Work on a new makeup job begins weeks before taping, often even before any rehearsals. "Before you go into makeup, you, the producer and the makeup people get together and discuss the disguise. Then, they do a test. We always try to make it different from any other face we've done before."

Sometimes, fans who have seen Ainley out of makeup say that they can now recognize the Master's disguises much sooner. Those reports disappoint Ainley, who takes great pride in his multiple roles. "It would be better if they didn't spot any resemblance; if we could absolutely stun them everytime. But, very often, the makeup people go bananas when I ask for extremes. I had an enormous job convincing the makeup lady to give me a false nose in 'King's Demons,' because the nose is very important in profile. She didn't want to do it; she thought it went beyond the bounds of subtlety.

"However, there are aspects of my visage —my eyes, my brow, my voice, too—which are difficult to conceal. So, it's terribly important that we try to get a completely different face, whether it's very subtle or very heavy, using plastic rubber [latex]. I'm a great believer in the surprise element in drama. I don't want to be so subtle that the smart viewers will spot it. Still, I have these eyes which have a sort of expression—John Nathan-Turner always notices it, and he's very anxious to disguise it—something about the way I look at people, that's very difficult to conceal.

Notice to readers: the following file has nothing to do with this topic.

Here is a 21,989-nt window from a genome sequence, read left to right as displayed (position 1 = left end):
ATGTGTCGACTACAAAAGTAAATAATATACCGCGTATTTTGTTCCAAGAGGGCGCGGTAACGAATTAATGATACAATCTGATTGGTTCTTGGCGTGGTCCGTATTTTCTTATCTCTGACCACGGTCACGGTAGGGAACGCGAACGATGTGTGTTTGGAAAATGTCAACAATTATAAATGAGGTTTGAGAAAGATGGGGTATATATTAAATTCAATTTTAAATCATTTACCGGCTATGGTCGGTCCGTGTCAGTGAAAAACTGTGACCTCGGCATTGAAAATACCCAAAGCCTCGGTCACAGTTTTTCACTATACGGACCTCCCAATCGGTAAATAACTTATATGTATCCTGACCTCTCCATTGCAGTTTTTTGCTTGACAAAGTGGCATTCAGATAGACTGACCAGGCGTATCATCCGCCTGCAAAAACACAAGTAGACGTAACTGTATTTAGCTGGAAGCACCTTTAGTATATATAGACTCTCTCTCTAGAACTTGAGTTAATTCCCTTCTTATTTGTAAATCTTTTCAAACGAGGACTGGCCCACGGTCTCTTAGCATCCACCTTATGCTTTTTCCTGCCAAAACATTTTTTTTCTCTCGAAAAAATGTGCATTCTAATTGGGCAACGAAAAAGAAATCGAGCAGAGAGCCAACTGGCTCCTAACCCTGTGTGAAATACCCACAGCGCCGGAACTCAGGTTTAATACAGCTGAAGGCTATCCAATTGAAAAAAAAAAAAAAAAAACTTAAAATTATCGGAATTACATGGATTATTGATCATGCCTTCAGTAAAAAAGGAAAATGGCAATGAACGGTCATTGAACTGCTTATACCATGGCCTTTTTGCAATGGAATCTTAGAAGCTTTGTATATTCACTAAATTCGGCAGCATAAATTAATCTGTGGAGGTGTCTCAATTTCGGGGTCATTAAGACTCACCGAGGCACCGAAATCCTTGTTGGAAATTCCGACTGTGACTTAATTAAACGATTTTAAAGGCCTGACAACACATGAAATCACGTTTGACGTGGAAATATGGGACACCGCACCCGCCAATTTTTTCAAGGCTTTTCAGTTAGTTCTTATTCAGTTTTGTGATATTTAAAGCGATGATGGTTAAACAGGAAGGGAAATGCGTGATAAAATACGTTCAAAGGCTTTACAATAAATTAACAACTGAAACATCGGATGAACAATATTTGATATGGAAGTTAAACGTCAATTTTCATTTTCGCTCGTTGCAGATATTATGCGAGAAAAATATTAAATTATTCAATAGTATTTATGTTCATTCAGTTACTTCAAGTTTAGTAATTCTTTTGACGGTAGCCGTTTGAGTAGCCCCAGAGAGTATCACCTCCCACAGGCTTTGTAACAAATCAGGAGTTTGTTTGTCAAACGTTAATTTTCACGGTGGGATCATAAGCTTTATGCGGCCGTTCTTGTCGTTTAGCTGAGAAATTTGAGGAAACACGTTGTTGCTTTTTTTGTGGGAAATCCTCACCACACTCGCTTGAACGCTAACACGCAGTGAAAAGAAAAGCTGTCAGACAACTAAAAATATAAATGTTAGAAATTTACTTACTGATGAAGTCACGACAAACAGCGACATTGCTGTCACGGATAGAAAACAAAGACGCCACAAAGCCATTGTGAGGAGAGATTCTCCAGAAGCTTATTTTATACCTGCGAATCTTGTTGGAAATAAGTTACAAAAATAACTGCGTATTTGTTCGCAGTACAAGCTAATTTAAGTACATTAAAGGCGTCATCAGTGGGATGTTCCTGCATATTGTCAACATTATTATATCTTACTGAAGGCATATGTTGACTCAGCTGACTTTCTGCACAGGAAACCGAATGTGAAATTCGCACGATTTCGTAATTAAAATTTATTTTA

"This is the great thing about the human personality—how it comes through in acting. People either hook onto it and like it or they don't," Anthony Ainley concludes. "Fortunately, even though I'm always the evil one, they seem to like me."

PATRICK DANIEL O'NEILL is a former Associate Editor of STARLOG and a Doctor Who aficianado. He chatted with Jon Pertwee in STARLOG #79.

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  • APA 6th ed.: O'Neill, Patrick Daniel (number 80 (February 1984)). Anthony Ainley. Starlog p. 54.